Earlier this week President Obama announced his Administration’s redoubled efforts to crack down on oil speculators. The only problem is, he failed to explain a single thing that these people are doing wrong. The President’s pronouncement is impossible to analyze, since it was devoid of content.

Successful speculation in the commodities markets serves a useful role in reducing price volatility and providing liquidity. By jacking up the penalties on ill-defined crimes, the Administration will actually make oil prices move more erratically. The president’s finger-wagging at the big bad speculators is just a rhetorical ploy to distract attention from his nonsensical energy policies.

President to Congress: Let’s Make Illegal Behavior a Crime

The following excerpts from the president’s remarks show the vacuity of his position:

[W]e still need to work extra hard to protect consumers from factors that should not affect the price of a barrel of oil.

That includes doing everything we can to ensure that an irresponsible few aren’t able to hurt consumers by illegally manipulating or rigging the energy markets for their own gain.  We can’t afford a situation where speculators artificially manipulate markets by buying up oil, creating the perception of a shortage, and driving prices higher — only to flip the oil for a quick profit….

I’ve asked Attorney General Holder to work with Chairman Leibowitz of the Federal Trade Commission, Chairman Gensler of the Commodity Futures Trading Commission, and other enforcement agencies to make sure that acts of manipulation, fraud or other illegal activity are not behind increases in the price that consumers pay at the pump.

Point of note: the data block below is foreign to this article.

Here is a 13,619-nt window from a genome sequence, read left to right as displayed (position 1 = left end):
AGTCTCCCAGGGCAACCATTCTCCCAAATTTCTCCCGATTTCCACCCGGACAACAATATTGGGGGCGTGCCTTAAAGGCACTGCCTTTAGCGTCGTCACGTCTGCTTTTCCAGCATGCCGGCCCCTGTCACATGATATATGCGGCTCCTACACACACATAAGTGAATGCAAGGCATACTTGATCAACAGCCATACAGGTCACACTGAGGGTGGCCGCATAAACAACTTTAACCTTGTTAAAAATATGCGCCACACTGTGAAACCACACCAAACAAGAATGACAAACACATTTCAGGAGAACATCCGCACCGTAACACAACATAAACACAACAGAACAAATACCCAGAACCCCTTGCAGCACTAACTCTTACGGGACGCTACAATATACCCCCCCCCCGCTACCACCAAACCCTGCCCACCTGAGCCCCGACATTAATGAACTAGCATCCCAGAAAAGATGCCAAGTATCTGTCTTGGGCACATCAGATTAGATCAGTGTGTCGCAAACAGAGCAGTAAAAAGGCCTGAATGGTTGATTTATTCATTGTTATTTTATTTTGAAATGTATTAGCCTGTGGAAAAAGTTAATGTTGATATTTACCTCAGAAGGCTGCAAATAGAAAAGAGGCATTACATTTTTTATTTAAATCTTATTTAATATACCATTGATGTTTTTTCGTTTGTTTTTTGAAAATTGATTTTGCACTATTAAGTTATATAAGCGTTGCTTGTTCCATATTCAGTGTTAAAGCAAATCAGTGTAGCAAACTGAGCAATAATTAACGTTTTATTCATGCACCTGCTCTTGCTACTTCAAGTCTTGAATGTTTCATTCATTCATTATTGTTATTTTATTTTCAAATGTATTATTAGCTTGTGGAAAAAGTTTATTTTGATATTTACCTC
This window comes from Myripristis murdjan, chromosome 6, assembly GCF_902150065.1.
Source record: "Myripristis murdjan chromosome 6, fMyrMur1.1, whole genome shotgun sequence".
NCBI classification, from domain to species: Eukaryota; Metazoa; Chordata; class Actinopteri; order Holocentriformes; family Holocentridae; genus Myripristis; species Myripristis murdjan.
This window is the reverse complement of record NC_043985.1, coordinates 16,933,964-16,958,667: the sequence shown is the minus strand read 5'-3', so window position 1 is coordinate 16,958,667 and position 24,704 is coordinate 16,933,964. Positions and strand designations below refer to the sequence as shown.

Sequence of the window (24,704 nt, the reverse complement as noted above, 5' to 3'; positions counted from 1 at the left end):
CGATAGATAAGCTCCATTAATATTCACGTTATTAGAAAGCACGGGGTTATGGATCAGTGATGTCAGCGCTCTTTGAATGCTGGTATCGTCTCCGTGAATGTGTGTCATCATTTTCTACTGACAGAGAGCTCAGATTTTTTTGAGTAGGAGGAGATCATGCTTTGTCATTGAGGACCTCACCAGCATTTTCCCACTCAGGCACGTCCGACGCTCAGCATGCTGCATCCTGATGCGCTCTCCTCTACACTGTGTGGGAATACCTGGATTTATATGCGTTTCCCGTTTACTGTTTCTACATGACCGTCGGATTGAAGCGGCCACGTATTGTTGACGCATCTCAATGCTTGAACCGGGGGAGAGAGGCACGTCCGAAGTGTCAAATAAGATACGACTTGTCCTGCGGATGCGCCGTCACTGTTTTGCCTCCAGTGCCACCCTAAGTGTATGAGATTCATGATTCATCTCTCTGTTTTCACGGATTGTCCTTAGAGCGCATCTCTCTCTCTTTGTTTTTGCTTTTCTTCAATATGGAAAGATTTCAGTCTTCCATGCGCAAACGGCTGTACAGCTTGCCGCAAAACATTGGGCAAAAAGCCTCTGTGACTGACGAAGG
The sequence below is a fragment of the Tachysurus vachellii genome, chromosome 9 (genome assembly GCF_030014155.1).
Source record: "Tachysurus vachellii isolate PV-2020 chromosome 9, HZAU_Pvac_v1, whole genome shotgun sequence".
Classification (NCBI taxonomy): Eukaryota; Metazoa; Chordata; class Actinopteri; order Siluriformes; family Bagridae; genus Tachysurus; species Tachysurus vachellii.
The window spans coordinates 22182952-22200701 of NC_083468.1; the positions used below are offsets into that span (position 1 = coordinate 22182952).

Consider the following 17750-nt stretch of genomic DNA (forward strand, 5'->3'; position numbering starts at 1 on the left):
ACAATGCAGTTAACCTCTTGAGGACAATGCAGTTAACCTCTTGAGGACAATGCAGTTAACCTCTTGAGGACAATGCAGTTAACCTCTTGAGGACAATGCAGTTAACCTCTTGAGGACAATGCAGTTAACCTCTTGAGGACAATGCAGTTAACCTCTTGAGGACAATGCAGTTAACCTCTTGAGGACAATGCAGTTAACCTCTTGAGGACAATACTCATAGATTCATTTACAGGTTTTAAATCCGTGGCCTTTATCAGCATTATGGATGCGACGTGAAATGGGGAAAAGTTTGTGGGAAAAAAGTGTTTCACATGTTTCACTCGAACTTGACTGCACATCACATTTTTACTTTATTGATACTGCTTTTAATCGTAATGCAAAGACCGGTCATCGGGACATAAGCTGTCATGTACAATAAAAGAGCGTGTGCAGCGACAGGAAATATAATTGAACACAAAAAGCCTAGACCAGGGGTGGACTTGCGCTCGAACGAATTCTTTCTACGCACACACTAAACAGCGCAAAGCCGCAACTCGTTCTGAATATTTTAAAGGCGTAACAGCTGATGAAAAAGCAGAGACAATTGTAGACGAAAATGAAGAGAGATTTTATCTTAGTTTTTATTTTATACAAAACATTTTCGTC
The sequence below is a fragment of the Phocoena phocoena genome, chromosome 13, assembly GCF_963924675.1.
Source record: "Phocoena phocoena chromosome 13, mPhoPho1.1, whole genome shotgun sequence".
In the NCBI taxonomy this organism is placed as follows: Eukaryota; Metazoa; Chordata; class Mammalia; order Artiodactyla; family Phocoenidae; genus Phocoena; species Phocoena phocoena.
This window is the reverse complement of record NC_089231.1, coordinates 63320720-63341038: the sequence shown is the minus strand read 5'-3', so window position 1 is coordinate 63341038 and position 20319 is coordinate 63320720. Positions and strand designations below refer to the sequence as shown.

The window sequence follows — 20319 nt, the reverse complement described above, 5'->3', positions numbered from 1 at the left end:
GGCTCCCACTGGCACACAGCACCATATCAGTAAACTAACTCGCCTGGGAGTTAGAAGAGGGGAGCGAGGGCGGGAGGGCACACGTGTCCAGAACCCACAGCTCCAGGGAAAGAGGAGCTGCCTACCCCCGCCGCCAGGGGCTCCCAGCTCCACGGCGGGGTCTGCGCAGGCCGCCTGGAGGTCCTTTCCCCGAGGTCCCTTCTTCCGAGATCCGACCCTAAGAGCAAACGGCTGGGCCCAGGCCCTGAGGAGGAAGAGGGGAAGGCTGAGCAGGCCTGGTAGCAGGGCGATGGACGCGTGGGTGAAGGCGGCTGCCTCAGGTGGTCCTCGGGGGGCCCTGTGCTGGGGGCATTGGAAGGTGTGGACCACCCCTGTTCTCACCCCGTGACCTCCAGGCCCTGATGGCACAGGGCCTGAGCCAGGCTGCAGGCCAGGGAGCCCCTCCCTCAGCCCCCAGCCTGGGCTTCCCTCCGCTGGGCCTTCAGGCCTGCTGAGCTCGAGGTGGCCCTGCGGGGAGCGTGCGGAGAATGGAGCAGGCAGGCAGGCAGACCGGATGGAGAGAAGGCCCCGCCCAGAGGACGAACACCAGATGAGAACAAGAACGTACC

So today, we’re announcing new steps to strengthen oversight of energy markets.  Things that we can do administratively, we are doing.  And I call on Congress to pass a package of measures to crack down on illegal activity and hold accountable those who manipulate the market for private gain at the expense of millions of working families.  And be specific. [Bold added.]

As the passages in bold make clear, President Obama is coming down hard against…activity that is already illegal.  He is proudly telling Americans that he is opposed to crime.

Read at face value, the president’s remarks suggest that anytime the price of oil goes up, the people who are trading that day should be prosecuted. Presumably that’s not what the president means, since that would effectively be a price control on oil at the current price.

But if the president isn’t saying, “Anytime the price of oil goes up, someone is going to jail,” then his remarks are completely ambiguous. It’s not even that they are wrong; in order to be wrong, he would have to actually offer a statement about how these speculators are allegedly hurting consumers.

Successful Speculation Serves a Social Function